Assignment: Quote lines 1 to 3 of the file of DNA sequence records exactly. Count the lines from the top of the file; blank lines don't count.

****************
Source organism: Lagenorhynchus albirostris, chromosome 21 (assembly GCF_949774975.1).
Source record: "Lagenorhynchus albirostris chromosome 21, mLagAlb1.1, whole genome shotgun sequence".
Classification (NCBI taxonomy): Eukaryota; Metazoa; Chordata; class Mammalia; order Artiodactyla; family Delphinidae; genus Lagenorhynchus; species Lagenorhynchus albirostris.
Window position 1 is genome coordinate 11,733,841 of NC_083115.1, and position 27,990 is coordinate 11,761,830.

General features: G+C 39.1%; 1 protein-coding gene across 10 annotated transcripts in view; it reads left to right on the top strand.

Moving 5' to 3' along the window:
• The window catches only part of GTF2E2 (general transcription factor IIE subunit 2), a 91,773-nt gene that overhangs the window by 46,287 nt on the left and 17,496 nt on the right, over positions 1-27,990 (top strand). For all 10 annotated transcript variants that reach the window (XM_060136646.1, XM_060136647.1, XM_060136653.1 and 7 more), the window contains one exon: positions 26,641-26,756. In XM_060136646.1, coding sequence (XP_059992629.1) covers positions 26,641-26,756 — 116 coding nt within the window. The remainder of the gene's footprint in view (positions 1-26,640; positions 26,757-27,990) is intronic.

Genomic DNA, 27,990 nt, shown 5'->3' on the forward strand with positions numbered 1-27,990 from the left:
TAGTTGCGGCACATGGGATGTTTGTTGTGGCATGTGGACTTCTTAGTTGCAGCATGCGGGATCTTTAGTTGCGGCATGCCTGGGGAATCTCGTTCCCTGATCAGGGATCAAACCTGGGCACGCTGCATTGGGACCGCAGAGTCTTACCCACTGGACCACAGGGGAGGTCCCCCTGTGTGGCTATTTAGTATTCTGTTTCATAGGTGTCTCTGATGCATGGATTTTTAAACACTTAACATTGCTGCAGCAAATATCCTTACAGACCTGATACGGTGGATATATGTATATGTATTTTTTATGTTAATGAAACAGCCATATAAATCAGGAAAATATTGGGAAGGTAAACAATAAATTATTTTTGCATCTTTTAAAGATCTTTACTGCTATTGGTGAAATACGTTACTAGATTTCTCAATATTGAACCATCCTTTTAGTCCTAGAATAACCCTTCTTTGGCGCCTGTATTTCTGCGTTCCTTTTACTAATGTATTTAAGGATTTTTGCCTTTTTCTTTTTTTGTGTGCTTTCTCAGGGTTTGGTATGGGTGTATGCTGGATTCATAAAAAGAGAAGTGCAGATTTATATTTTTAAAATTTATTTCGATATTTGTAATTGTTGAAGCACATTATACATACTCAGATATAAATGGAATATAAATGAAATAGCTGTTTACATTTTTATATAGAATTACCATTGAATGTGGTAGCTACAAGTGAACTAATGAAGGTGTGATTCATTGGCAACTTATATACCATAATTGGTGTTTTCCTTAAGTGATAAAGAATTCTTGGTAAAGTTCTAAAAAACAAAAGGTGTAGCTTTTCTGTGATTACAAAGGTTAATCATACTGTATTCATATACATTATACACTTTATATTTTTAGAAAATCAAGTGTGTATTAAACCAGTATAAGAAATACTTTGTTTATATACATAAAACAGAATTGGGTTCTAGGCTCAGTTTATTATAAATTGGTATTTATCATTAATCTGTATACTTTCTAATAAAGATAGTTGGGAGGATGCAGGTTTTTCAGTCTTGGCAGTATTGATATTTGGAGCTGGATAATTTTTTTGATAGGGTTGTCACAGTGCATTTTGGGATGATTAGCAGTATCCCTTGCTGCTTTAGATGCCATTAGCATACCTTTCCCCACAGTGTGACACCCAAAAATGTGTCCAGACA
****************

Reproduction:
Source organism: Lagenorhynchus albirostris, chromosome 21 (assembly GCF_949774975.1).
Source record: "Lagenorhynchus albirostris chromosome 21, mLagAlb1.1, whole genome shotgun sequence".
Classification (NCBI taxonomy): Eukaryota; Metazoa; Chordata; class Mammalia; order Artiodactyla; family Delphinidae; genus Lagenorhynchus; species Lagenorhynchus albirostris.